Mongrel Mob defends public meeting actions
A chapter of the Mongrel Mob is defending its decision to film members of the public at a recent meeting in Tauranga.
The 'Gangs and Crime in Tauranga' public meeting at the Tauranga Yacht and Powerboat club on Thursday night, was hosted by Tauranga MP and leader of the opposition Simon Bridges.
It was in response to concerns over growing gang tensions in the area and attended by about 200 people.
Mongrel Mob Kingdom chapter public relations advisor Louise Hutchinson and several other people were seen filming at the meeting and were challenged by Simon Bridges and fellow MP Mark Mitchell.
The Weekend Sun later asked Louise if she thought the request to cease recording was a fair one.
“No, it was advertised as a public meeting,” Louise says.
“You know, we’re there trying to engage, trying to have our voice… that’s why I attended, because our people can’t get to those forums.
She had been live streaming the footage on her personal Facebook page.
“We want them [our people] to realise and to be politically astute…to understand how these politicians go about things.
“To be shut down like that just shows their attitudes and how things can be twisted and misinterpreted in an unfair way.
“You know, I understand the community’s concern and their feelings, and this is about us, we’re the missing voice in this, in that we can bring peace and we can bring calm.”
At the meeting, Simon Bridges, asked Louise why the Mongrel Mob Kingdom chapter was growing “exponentially”.
“Why is it that the methamphetamine numbers in Hamilton and the Waikato are going through the roof and continue to rise and rise?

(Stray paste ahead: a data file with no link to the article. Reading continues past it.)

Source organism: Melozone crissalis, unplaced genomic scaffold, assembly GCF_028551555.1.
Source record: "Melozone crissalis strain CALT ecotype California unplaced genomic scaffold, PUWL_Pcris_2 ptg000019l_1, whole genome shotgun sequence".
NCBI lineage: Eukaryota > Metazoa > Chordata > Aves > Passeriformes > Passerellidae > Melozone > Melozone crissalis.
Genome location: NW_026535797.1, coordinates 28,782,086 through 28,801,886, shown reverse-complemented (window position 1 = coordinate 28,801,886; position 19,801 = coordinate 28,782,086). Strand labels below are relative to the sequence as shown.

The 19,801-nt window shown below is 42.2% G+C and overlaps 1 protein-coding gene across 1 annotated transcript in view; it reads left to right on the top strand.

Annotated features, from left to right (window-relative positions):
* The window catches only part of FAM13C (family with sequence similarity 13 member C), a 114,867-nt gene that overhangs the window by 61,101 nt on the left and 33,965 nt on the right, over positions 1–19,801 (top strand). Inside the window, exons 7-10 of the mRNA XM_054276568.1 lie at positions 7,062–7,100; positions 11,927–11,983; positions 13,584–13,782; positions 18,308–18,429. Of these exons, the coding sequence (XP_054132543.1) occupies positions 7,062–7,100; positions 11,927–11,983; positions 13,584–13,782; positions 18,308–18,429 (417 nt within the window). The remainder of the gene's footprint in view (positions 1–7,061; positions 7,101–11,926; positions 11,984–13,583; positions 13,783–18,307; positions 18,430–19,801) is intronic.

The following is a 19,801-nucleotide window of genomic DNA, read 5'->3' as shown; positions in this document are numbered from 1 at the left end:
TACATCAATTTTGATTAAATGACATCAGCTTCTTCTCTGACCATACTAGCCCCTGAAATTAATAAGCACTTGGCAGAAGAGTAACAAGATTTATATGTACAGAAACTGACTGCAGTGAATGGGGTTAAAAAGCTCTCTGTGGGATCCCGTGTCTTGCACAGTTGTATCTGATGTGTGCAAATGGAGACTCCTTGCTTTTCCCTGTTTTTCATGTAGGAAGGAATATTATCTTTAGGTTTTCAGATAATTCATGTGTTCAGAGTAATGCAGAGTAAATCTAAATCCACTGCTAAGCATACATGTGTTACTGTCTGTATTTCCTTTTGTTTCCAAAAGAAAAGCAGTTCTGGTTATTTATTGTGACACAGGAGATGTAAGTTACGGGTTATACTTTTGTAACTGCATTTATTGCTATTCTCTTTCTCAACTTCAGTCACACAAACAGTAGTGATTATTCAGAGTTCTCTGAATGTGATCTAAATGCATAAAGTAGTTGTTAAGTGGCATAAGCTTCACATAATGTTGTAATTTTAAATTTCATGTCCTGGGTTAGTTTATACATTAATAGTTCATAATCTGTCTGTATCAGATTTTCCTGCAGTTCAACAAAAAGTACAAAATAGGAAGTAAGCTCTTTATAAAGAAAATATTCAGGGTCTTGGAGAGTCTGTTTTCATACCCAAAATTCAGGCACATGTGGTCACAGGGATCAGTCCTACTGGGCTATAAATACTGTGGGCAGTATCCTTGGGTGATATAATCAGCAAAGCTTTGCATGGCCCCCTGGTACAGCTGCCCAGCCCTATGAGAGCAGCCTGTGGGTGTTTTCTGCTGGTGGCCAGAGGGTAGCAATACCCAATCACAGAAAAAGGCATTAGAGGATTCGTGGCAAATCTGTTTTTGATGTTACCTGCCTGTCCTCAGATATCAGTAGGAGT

“Why is it that your leader won’t give back the illegal guns he has in the hundreds?
“Why is it that Police intelligence makes quite clear that there’s still a whole lot of illegality and drugs and violence going on as a result of the chapter that you’re here representing today?”
Louise said the comments about the chapter leader were “untrue and misleading” and “outright defaming”.
Louise told The Weekend Sun that being told she could not film made her question what the meeting was all about.
“Was it really about the community or was it really just a politicking exercise?”
Mark Mitchell pointed out it was important that the public could freely contribute their thoughts on the gang and crime issues without feeling intimidated about doing so.
During question time following Simon Bridges’ speech Louise was given the opportunity to address the meeting.
After an at-times heated exchange – and faced with several hecklers in the crowd – Louise re-joined a small group at the back of the room and obliged with the request to stop filming for the remainder of the gathering.
TVNZ aired footage of the meeting on its Breakfast show the following morning in which audience members could also clearly be identified.